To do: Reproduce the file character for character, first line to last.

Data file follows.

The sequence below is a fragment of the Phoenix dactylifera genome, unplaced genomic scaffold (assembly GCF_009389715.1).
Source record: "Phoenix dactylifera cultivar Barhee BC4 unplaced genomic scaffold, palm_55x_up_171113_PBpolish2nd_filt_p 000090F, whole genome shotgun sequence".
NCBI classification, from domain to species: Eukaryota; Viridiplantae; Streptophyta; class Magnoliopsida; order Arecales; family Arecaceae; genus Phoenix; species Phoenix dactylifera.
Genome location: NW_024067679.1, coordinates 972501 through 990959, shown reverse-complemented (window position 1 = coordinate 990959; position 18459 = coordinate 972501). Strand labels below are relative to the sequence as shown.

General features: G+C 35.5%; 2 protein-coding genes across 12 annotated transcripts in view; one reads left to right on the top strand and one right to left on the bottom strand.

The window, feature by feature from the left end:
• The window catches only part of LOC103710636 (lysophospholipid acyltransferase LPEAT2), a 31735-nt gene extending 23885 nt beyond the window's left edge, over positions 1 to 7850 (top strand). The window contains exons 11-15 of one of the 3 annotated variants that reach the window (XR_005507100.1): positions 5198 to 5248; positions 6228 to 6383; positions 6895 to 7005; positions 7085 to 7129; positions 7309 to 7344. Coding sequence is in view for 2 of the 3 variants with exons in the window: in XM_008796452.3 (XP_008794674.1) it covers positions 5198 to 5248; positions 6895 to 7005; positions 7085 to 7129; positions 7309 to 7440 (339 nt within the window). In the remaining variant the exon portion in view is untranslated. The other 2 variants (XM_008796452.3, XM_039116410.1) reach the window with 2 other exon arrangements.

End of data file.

The sequence below is a fragment of the Phoenix dactylifera genome, unplaced genomic scaffold (assembly GCF_009389715.1).
Source record: "Phoenix dactylifera cultivar Barhee BC4 unplaced genomic scaffold, palm_55x_up_171113_PBpolish2nd_filt_p 000090F, whole genome shotgun sequence".
NCBI classification, from domain to species: Eukaryota; Viridiplantae; Streptophyta; class Magnoliopsida; order Arecales; family Arecaceae; genus Phoenix; species Phoenix dactylifera.
Genome location: NW_024067679.1, coordinates 972501 through 990959, shown reverse-complemented (window position 1 = coordinate 990959; position 18459 = coordinate 972501). Strand labels below are relative to the sequence as shown.

General features: G+C 35.5%; 2 protein-coding genes across 12 annotated transcripts in view; one reads left to right on the top strand and one right to left on the bottom strand.

The window, feature by feature from the left end:
• The window catches only part of LOC103710636 (lysophospholipid acyltransferase LPEAT2), a 31735-nt gene extending 23885 nt beyond the window's left edge, over positions 1 to 7850 (top strand). The window contains exons 11-15 of one of the 3 annotated variants that reach the window (XR_005507100.1): positions 5198 to 5248; positions 6228 to 6383; positions 6895 to 7005; positions 7085 to 7129; positions 7309 to 7344. Coding sequence is in view for 2 of the 3 variants with exons in the window: in XM_008796452.3 (XP_008794674.1) it covers positions 5198 to 5248; positions 6895 to 7005; positions 7085 to 7129; positions 7309 to 7440 (339 nt within the window). In the remaining variant the exon portion in view is untranslated. The other 2 variants (XM_008796452.3, XM_039116410.1) reach the window with 2 other exon arrangements.